Hearing Protection

Special Considerations for Veterans’ Hearing Health

As we’ve discussed previously, veterans are one of the most common demographics affected by hearing loss. Roughly a million veterans receive benefits related to hearing loss annually, which should give you a sense of the scale of the issue. Yet, not enough veterans get their hearing checked often enough and get the hearing loss treatment they need in order to have optimum quality of life.

Some veterans just don’t know very much about the kinds of benefits they may be eligible for. If you’re concerned you may not be eligible for benefits, the information below should help.

Some categories of veterans that are most likely to receive hearing aid coverage are:

  • Those with any compensable service connected disability.
  • Those who are former Prisoners of War.
  • Those who were awarded a Purple Heart.
  • Those in receipt of benefits under 38 U.S.C. 1151.
  • Those in receipt of an increased pension based on the need for regular aid and attendance or by reason of being permanently house-bound.
  • Those who have a visual or hearing impairment resulting from the existence of another medical condition for which the Veteran is receiving VA care, or which resulted from treatment of that medical condition.
  • Those with significant functional or cognitive impairment evidenced by deficiencies in activities of daily living, but not including normally occurring visual or hearing impairments.
  • Those visually or hearing impaired so severely that the provision of sensori-neural aids is necessary to permit active participation in their own medical treatment.

The instructions for audiologists are that veterans who exhibit one or more of the following symptoms are eligible for hearing aid coverage:

(1) Hearing aids may be provided to Veterans who meet the following minimum clinical prescribing criteria subject to evaluation by an audiologist:
(a) Hearing thresholds of 40 decibels (dB) hearing level (HL) or greater at 500, 1000, 2000, 3000, or 4000 hertz (Hz).
(b) Hearing thresholds of 26 dB HL or greater at three of the frequencies noted in paragraph 4c(1)(a).
(c) Speech recognition less than 94 percent (see 38 CFR 3.385).
(d) The hearing loss (hearing thresholds and speech recognition criteria in (a), (b), and (c) under 4c(1) above) is disabling, such that it affects their access to, active participation in, and/or provision of health care services (e.g., communication), and is considered to be clinical justification for hearing aids.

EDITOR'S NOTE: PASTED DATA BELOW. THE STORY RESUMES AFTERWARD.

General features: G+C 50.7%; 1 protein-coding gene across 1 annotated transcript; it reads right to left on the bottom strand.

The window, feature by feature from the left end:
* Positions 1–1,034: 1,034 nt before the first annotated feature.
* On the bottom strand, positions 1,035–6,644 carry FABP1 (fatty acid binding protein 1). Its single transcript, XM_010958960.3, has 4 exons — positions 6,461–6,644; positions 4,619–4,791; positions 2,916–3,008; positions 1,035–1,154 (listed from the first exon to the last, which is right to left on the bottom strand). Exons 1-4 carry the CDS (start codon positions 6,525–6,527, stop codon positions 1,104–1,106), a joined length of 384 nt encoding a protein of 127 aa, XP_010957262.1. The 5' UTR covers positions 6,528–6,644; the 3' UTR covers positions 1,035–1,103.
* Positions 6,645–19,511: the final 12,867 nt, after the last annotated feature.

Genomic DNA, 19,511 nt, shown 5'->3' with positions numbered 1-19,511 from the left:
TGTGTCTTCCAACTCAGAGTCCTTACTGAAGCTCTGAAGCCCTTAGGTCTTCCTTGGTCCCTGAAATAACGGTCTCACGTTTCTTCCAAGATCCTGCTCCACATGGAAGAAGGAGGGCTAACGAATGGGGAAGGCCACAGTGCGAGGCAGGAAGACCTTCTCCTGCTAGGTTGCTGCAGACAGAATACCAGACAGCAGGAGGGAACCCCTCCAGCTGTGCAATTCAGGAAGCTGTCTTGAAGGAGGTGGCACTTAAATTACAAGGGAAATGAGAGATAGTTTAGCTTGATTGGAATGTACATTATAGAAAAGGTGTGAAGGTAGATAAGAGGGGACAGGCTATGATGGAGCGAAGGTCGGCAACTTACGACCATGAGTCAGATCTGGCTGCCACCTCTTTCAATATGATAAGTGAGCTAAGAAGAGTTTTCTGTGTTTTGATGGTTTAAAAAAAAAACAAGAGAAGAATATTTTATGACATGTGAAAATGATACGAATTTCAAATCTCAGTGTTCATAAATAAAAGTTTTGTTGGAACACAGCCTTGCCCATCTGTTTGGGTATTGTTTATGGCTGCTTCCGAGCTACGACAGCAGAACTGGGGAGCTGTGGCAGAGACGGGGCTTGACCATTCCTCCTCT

Of course, you don’t need to worry about what all this means—an audiologist will test your hearing and let you know exactly where you fall on the spectrum. We encourage your to contact your local VA to begin the process.

And remember, the best time to tackle hearing loss is before it happens. If you have a friend or loved one in the armed forces, encourage them to get custom hearing protection to protect their hearing and thereby decrease their chance of hearing loss later in life.

The main takeaway here should be that we are here to help you hear better.

We have years of experience working with veterans, and we will not let you down. Here is a recent review we received from a patient who is a veteran:

“I just want to compliment the friendly staff at Chicago Hearing Services for all your help during my appointment yesterday in your office. I want to particularly thank Emily Dudley Au.D who gave me a thorough hearing examination and made me feel so at ease. Her kindness and professionalism was so very much appreciated! Thanks again!” Jerry M.

About Dr. Marie Vetter-Toalson Au.D.

Dr. Marie Vetter-Toalson Au.D. is the owner of Chicago Hearing Services and a Doctor of Audiology dedicated to empowering her patients and the public with greater knowledge and education around hearing health.